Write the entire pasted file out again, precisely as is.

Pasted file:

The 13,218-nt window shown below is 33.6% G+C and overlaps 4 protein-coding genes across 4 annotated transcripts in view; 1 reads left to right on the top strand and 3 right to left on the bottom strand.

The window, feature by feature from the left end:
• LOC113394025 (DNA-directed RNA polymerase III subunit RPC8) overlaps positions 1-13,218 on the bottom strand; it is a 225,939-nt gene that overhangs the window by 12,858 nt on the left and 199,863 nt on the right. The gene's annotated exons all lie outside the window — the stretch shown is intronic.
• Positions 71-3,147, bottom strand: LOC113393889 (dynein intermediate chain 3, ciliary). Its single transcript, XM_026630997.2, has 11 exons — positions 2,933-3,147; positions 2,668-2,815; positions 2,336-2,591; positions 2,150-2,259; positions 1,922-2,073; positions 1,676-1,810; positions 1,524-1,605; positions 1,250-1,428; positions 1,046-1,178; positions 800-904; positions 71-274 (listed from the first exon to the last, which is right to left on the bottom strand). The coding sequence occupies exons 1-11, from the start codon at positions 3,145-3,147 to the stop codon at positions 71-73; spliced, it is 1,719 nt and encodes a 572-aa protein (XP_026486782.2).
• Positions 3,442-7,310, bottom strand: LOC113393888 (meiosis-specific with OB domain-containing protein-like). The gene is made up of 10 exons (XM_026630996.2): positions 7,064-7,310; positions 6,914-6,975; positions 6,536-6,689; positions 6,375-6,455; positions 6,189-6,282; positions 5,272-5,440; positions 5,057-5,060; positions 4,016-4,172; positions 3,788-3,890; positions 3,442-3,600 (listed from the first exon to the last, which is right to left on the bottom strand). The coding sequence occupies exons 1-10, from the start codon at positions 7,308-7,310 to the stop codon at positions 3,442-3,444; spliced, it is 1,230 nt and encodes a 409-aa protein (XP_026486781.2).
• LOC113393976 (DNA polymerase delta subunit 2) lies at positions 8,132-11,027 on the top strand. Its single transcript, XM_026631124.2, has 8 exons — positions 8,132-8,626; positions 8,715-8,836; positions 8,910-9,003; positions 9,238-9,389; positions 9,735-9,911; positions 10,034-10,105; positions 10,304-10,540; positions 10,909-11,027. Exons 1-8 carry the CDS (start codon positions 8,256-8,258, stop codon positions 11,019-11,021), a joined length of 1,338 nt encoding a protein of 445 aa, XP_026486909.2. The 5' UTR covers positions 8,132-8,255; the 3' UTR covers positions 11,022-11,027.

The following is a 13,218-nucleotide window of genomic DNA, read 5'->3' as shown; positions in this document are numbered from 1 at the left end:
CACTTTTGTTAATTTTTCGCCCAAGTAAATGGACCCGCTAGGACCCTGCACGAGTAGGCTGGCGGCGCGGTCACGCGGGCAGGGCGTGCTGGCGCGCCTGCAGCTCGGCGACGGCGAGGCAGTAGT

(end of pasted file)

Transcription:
The 13,218-nt window shown below is 33.6% G+C and overlaps 4 protein-coding genes across 4 annotated transcripts in view; 1 reads left to right on the top strand and 3 right to left on the bottom strand.

The window, feature by feature from the left end:
• LOC113394025 (DNA-directed RNA polymerase III subunit RPC8) overlaps positions 1-13,218 on the bottom strand; it is a 225,939-nt gene that overhangs the window by 12,858 nt on the left and 199,863 nt on the right. The gene's annotated exons all lie outside the window — the stretch shown is intronic.
• Positions 71-3,147, bottom strand: LOC113393889 (dynein intermediate chain 3, ciliary). Its single transcript, XM_026630997.2, has 11 exons — positions 2,933-3,147; positions 2,668-2,815; positions 2,336-2,591; positions 2,150-2,259; positions 1,922-2,073; positions 1,676-1,810; positions 1,524-1,605; positions 1,250-1,428; positions 1,046-1,178; positions 800-904; positions 71-274 (listed from the first exon to the last, which is right to left on the bottom strand). The coding sequence occupies exons 1-11, from the start codon at positions 3,145-3,147 to the stop codon at positions 71-73; spliced, it is 1,719 nt and encodes a 572-aa protein (XP_026486782.2).
• Positions 3,442-7,310, bottom strand: LOC113393888 (meiosis-specific with OB domain-containing protein-like). The gene is made up of 10 exons (XM_026630996.2): positions 7,064-7,310; positions 6,914-6,975; positions 6,536-6,689; positions 6,375-6,455; positions 6,189-6,282; positions 5,272-5,440; positions 5,057-5,060; positions 4,016-4,172; positions 3,788-3,890; positions 3,442-3,600 (listed from the first exon to the last, which is right to left on the bottom strand). The coding sequence occupies exons 1-10, from the start codon at positions 7,308-7,310 to the stop codon at positions 3,442-3,444; spliced, it is 1,230 nt and encodes a 409-aa protein (XP_026486781.2).
• LOC113393976 (DNA polymerase delta subunit 2) lies at positions 8,132-11,027 on the top strand. Its single transcript, XM_026631124.2, has 8 exons — positions 8,132-8,626; positions 8,715-8,836; positions 8,910-9,003; positions 9,238-9,389; positions 9,735-9,911; positions 10,034-10,105; positions 10,304-10,540; positions 10,909-11,027. Exons 1-8 carry the CDS (start codon positions 8,256-8,258, stop codon positions 11,019-11,021), a joined length of 1,338 nt encoding a protein of 445 aa, XP_026486909.2. The 5' UTR covers positions 8,132-8,255; the 3' UTR covers positions 11,022-11,027.

The following is a 13,218-nucleotide window of genomic DNA, read 5'->3' as shown; positions in this document are numbered from 1 at the left end:
CACTTTTGTTAATTTTTCGCCCAAGTAAATGGACCCGCTAGGACCCTGCACGAGTAGGCTGGCGGCGCGGTCACGCGGGCAGGGCGTGCTGGCGCGCCTGCAGCTCGGCGACGGCGAGGCAGTAGT